While long-lasting alliances require enormous political skill and patience to pull off and sustain, there are simpler strategies appropriate for environments where turnover is high and political experience limited (such as college campuses, food cooperatives and other entities that tend to get targeted by BDS).
Such environments require pro-Israel activists to operate with a two-tier alliance structure. The first tier, which we can call an Alliance of Affinity, involves Jewish and pro-Israel groups working with as many organizations as possible that are not actively hostile to their interests. These can be political organizations, ethnic and religious communities, or groups focusing on issues like social justice, entrepreneurship or the environment.
Within such an Alliance of Affinity, Jewish students can fight for common causes while working to educate members on issues importance to us. But such an alliance should not be counted on, and cannot be part of the decision-making process, when it comes time to deal with a specific controversy such as divestment vote within student government.
For those decisions must fall to a smaller Alliance of Action made up only of those united around a common goal (whether that be countering an enemy’s move, or initiating our own moves against them). Such an alliance might form around an existing nucleus (such as a pro-Israel Hillel or active pro-Israel organization on campus), or come into being ad hoc. But wherever it originates, within this Alliance of Action there can be debate over tactics, but no doubts that a threat is real and no urging that the best course consists of doing nothing.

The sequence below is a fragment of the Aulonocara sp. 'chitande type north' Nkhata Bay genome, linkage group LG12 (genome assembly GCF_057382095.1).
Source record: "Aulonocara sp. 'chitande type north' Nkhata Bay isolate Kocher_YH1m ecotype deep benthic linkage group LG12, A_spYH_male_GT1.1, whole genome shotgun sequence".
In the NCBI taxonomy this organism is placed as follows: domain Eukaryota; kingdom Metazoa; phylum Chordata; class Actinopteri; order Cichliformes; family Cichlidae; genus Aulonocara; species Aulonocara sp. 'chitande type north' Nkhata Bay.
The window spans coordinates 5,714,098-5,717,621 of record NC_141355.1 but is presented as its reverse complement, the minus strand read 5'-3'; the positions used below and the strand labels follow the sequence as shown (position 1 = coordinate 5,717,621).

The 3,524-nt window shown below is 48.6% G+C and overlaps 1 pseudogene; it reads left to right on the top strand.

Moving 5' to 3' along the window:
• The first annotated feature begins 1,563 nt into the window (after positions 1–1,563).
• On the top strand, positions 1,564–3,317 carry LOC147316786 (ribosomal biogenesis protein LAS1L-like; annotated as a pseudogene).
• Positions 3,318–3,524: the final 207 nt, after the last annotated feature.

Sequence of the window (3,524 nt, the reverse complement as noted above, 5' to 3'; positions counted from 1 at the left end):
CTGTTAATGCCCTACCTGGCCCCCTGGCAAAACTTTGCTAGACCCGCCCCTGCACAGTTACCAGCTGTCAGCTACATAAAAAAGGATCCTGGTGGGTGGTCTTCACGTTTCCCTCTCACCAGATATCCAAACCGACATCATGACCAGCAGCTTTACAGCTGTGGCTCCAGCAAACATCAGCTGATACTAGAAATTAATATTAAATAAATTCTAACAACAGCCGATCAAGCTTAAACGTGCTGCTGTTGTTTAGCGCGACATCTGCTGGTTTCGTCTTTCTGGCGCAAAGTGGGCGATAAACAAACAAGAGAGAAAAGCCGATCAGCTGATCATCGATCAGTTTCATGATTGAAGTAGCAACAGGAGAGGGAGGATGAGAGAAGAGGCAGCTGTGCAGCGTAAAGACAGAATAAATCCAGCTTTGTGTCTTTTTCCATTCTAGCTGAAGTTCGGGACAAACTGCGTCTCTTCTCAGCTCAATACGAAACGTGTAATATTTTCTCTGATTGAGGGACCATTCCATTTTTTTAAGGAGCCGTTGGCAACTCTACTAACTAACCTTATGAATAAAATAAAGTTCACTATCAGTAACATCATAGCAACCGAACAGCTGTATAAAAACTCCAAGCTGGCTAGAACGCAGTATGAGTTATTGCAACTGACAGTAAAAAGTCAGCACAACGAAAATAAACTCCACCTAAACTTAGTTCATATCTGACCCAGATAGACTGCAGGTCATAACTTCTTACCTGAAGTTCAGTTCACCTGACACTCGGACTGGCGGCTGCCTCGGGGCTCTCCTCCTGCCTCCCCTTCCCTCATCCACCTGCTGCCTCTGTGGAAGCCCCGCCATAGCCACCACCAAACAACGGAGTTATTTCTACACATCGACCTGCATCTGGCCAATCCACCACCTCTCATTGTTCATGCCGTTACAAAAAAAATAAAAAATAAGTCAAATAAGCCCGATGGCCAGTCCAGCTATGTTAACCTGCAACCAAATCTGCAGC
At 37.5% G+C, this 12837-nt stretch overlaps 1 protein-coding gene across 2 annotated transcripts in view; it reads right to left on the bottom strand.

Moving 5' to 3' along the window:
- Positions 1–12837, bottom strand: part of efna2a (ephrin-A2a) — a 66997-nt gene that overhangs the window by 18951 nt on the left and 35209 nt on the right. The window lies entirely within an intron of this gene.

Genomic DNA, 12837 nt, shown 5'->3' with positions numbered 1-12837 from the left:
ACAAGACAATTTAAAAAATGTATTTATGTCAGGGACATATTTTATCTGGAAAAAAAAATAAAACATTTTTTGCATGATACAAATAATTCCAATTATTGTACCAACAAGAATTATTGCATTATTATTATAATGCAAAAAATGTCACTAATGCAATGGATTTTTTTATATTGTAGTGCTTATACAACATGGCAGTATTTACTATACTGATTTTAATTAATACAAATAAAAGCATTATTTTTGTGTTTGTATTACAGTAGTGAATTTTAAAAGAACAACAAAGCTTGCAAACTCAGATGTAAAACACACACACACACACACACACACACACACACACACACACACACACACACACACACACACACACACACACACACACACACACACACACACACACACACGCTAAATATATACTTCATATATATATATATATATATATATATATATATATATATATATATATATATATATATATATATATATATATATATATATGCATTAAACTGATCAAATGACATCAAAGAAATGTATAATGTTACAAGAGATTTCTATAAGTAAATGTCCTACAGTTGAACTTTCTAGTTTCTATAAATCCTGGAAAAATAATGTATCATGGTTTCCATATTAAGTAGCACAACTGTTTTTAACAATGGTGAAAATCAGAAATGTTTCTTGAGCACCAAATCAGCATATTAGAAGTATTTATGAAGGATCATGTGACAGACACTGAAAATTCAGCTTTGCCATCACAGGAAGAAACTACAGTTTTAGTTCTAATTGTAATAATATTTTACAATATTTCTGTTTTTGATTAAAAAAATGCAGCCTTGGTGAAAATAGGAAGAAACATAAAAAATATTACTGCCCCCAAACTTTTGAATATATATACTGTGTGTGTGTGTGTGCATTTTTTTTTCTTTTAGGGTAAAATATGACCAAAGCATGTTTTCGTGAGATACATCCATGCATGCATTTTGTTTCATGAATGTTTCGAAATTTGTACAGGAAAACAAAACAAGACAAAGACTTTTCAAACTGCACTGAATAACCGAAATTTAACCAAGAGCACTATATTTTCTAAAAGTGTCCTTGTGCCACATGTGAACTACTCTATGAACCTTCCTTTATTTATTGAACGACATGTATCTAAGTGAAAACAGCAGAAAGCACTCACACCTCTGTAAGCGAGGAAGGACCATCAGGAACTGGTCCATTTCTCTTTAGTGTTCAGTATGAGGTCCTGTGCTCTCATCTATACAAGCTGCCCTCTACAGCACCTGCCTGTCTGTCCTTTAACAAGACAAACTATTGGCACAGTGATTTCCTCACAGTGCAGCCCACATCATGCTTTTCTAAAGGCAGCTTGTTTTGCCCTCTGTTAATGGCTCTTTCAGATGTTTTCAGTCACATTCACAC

This dual alliance structure provides solutions to many problems we often see on places like college campuses.
For example, at many schools Alliances of Action are already in place and centered on a campus Hillel with strong, pro-Israel leadership. When strong adult leadership is lacking or counter-productive, students generally have to acquiesce to established Jewish community leaders or try to shame those leaders into doing things they’d rather not do (and thus will not do).
The two-tier alliance structure provides a better alternative: including anyone not ready to push necessary, immediate work forward into the Alliance of Affinity where they can be politely and respectively cultivated, even as they are kept separated from the decision-making that needs to take place within the Alliance of Action.
Alliances of Action can be thought of as the equivalent of the focused project-based team that large organizations put together when they actually want to get something done. In general, size can limit the effectiveness of such teams, so bigger should not necessarily be considered better. And if surprise is going to be part of your tactical toolkit, fewer mouths mean fewer secrets potentially reaching a foe.
Alliance formation, which requires managing the needs of complex human beings, is the most difficult component of political action which is why people – especially young people – need to be exceptionally patient with themselves and everyone else since no decisions are ever going to make everyone happy.
Fortunately, an Alliance of Action does not need to become a permanent institution with its own name, admission policies and rules of engagement. Rather, it just needs to be ready to pull together and stay in existence long enough to do the work required to win.